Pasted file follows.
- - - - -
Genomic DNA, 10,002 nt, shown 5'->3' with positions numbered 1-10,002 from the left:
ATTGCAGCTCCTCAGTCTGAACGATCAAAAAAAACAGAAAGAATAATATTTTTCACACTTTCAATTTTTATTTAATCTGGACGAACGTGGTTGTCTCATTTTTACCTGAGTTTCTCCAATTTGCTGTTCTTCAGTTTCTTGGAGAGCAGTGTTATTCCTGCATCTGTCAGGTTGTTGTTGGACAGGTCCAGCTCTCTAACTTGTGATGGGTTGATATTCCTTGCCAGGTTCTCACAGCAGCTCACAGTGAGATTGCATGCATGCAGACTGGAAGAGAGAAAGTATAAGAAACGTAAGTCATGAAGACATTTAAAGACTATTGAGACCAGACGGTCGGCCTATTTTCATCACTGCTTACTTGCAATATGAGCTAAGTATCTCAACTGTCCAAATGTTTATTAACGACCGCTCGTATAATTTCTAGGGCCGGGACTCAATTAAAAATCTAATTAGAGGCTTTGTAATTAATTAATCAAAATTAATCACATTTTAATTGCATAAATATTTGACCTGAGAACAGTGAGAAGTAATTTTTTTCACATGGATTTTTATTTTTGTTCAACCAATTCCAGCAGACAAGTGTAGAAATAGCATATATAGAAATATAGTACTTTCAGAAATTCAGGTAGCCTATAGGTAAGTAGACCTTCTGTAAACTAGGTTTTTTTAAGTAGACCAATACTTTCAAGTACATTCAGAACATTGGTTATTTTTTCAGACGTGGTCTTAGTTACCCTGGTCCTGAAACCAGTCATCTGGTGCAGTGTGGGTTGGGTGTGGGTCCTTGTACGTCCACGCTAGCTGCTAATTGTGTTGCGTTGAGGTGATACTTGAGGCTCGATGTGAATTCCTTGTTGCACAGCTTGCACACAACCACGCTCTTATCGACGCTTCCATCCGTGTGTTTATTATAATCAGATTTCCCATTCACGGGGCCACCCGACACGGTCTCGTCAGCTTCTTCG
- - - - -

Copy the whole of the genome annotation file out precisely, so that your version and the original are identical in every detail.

Genomic DNA, 10,002 nt, shown 5'->3' with positions numbered 1-10,002 from the left:
ATTGCAGCTCCTCAGTCTGAACGATCAAAAAAAACAGAAAGAATAATATTTTTCACACTTTCAATTTTTATTTAATCTGGACGAACGTGGTTGTCTCATTTTTACCTGAGTTTCTCCAATTTGCTGTTCTTCAGTTTCTTGGAGAGCAGTGTTATTCCTGCATCTGTCAGGTTGTTGTTGGACAGGTCCAGCTCTCTAACTTGTGATGGGTTGATATTCCTTGCCAGGTTCTCACAGCAGCTCACAGTGAGATTGCATGCATGCAGACTGGAAGAGAGAAAGTATAAGAAACGTAAGTCATGAAGACATTTAAAGACTATTGAGACCAGACGGTCGGCCTATTTTCATCACTGCTTACTTGCAATATGAGCTAAGTATCTCAACTGTCCAAATGTTTATTAACGACCGCTCGTATAATTTCTAGGGCCGGGACTCAATTAAAAATCTAATTAGAGGCTTTGTAATTAATTAATCAAAATTAATCACATTTTAATTGCATAAATATTTGACCTGAGAACAGTGAGAAGTAATTTTTTTCACATGGATTTTTATTTTTGTTCAACCAATTCCAGCAGACAAGTGTAGAAATAGCATATATAGAAATATAGTACTTTCAGAAATTCAGGTAGCCTATAGGTAAGTAGACCTTCTGTAAACTAGGTTTTTTTAAGTAGACCAATACTTTCAAGTACATTCAGAACATTGGTTATTTTTTCAGACGTGGTCTTAGTTACCCTGGTCCTGAAACCAGTCATCTGGTGCAGTGTGGGTTGGGTGTGGGTCCTTGTACGTCCACGCTAGCTGCTAATTGTGTTGCGTTGAGGTGATACTTGAGGCTCGATGTGAATTCCTTGTTGCACAGCTTGCACACAACCACGCTCTTATCGACGCTTCCATCCGTGTGTTTATTATAATCAGATTTCCCATTCACGGGGCCACCCGACACGGTCTCGTCAGCTTCTTCG